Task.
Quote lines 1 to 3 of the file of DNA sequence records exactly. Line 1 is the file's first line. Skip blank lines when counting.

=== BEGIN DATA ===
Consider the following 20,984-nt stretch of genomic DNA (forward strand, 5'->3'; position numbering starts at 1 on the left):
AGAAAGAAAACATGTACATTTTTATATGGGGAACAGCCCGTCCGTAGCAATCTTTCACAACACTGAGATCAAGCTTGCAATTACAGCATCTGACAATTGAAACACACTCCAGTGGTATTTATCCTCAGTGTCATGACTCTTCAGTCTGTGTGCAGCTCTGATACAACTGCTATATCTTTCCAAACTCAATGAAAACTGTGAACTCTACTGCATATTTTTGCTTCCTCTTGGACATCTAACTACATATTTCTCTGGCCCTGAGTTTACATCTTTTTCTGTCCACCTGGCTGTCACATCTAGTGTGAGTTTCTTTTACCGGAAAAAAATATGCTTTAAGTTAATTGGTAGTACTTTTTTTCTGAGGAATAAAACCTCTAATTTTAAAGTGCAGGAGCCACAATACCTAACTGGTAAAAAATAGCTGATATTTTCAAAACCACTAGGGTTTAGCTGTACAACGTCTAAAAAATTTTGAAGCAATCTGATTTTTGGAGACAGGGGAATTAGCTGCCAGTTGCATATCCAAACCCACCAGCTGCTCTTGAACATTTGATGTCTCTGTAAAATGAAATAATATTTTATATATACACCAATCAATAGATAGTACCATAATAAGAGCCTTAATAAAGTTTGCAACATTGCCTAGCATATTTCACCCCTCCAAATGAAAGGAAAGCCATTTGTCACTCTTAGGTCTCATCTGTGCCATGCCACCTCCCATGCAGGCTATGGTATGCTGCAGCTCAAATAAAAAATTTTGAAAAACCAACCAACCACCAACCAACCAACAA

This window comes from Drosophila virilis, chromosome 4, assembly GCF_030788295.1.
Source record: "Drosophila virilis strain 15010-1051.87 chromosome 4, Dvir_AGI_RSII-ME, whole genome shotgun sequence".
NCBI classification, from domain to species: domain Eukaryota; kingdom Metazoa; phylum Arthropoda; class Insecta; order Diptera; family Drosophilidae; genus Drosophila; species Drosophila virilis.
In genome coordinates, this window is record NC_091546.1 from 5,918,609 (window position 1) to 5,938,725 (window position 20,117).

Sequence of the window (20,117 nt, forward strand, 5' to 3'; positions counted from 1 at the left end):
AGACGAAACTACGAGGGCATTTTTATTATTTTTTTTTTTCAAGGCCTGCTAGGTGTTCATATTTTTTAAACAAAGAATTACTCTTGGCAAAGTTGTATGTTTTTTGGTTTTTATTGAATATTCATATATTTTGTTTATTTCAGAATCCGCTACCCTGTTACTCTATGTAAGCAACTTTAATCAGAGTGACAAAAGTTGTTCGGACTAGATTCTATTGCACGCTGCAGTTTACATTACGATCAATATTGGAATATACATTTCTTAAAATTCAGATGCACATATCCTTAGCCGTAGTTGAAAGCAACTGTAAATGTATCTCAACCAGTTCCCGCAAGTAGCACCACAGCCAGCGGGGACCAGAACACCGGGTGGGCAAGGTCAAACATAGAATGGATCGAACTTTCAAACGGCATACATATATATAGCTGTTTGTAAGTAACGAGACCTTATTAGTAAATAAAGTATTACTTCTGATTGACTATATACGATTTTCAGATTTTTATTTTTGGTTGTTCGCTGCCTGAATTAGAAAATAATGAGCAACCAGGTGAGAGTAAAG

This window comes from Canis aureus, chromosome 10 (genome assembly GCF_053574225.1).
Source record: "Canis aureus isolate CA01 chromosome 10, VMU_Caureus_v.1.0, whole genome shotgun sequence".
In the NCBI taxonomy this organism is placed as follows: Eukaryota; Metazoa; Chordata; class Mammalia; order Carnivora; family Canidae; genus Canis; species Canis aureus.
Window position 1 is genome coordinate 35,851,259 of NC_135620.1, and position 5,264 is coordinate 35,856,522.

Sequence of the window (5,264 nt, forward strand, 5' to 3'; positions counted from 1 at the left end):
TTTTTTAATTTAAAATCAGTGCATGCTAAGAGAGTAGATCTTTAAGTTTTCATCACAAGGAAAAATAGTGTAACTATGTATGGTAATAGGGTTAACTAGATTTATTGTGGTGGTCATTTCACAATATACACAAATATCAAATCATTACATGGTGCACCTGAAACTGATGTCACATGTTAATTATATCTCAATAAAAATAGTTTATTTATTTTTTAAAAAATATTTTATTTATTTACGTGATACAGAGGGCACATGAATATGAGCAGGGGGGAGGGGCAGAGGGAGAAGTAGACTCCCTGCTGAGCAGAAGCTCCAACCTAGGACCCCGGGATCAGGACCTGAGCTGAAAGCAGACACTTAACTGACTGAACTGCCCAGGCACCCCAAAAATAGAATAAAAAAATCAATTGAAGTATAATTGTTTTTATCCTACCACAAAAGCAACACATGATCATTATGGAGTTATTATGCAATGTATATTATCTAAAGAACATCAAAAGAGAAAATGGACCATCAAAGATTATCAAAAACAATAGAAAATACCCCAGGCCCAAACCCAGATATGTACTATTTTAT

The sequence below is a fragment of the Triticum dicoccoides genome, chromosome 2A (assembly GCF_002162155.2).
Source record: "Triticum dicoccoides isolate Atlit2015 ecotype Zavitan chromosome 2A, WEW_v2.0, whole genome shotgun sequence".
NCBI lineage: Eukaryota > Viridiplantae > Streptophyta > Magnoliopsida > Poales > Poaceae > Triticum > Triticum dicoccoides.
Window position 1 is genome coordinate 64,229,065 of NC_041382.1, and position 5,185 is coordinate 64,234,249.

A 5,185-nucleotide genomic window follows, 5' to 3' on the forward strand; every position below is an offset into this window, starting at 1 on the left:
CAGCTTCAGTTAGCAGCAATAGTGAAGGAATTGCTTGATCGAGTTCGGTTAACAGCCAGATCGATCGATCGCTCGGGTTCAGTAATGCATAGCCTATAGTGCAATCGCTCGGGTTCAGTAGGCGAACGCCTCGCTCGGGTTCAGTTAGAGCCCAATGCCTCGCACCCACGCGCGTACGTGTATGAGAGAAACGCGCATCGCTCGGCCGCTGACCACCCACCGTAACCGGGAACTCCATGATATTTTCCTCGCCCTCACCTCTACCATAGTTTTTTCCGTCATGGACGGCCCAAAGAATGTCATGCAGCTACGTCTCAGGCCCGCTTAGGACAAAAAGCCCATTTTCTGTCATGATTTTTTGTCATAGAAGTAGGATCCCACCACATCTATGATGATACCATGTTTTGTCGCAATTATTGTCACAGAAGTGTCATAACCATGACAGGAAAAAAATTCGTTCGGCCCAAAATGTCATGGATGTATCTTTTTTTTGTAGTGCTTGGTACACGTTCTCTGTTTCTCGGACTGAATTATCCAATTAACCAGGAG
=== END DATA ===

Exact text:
Consider the following 20,984-nt stretch of genomic DNA (forward strand, 5'->3'; position numbering starts at 1 on the left):
AGAAAGAAAACATGTACATTTTTATATGGGGAACAGCCCGTCCGTAGCAATCTTTCACAACACTGAGATCAAGCTTGCAATTACAGCATCTGACAATTGAAACACACTCCAGTGGTATTTATCCTCAGTGTCATGACTCTTCAGTCTGTGTGCAGCTCTGATACAACTGCTATATCTTTCCAAACTCAATGAAAACTGTGAACTCTACTGCATATTTTTGCTTCCTCTTGGACATCTAACTACATATTTCTCTGGCCCTGAGTTTACATCTTTTTCTGTCCACCTGGCTGTCACATCTAGTGTGAGTTTCTTTTACCGGAAAAAAATATGCTTTAAGTTAATTGGTAGTACTTTTTTTCTGAGGAATAAAACCTCTAATTTTAAAGTGCAGGAGCCACAATACCTAACTGGTAAAAAATAGCTGATATTTTCAAAACCACTAGGGTTTAGCTGTACAACGTCTAAAAAATTTTGAAGCAATCTGATTTTTGGAGACAGGGGAATTAGCTGCCAGTTGCATATCCAAACCCACCAGCTGCTCTTGAACATTTGATGTCTCTGTAAAATGAAATAATATTTTATATATACACCAATCAATAGATAGTACCATAATAAGAGCCTTAATAAAGTTTGCAACATTGCCTAGCATATTTCACCCCTCCAAATGAAAGGAAAGCCATTTGTCACTCTTAGGTCTCATCTGTGCCATGCCACCTCCCATGCAGGCTATGGTATGCTGCAGCTCAAATAAAAAATTTTGAAAAACCAACCAACCACCAACCAACCAACAA

This window comes from Drosophila virilis, chromosome 4, assembly GCF_030788295.1.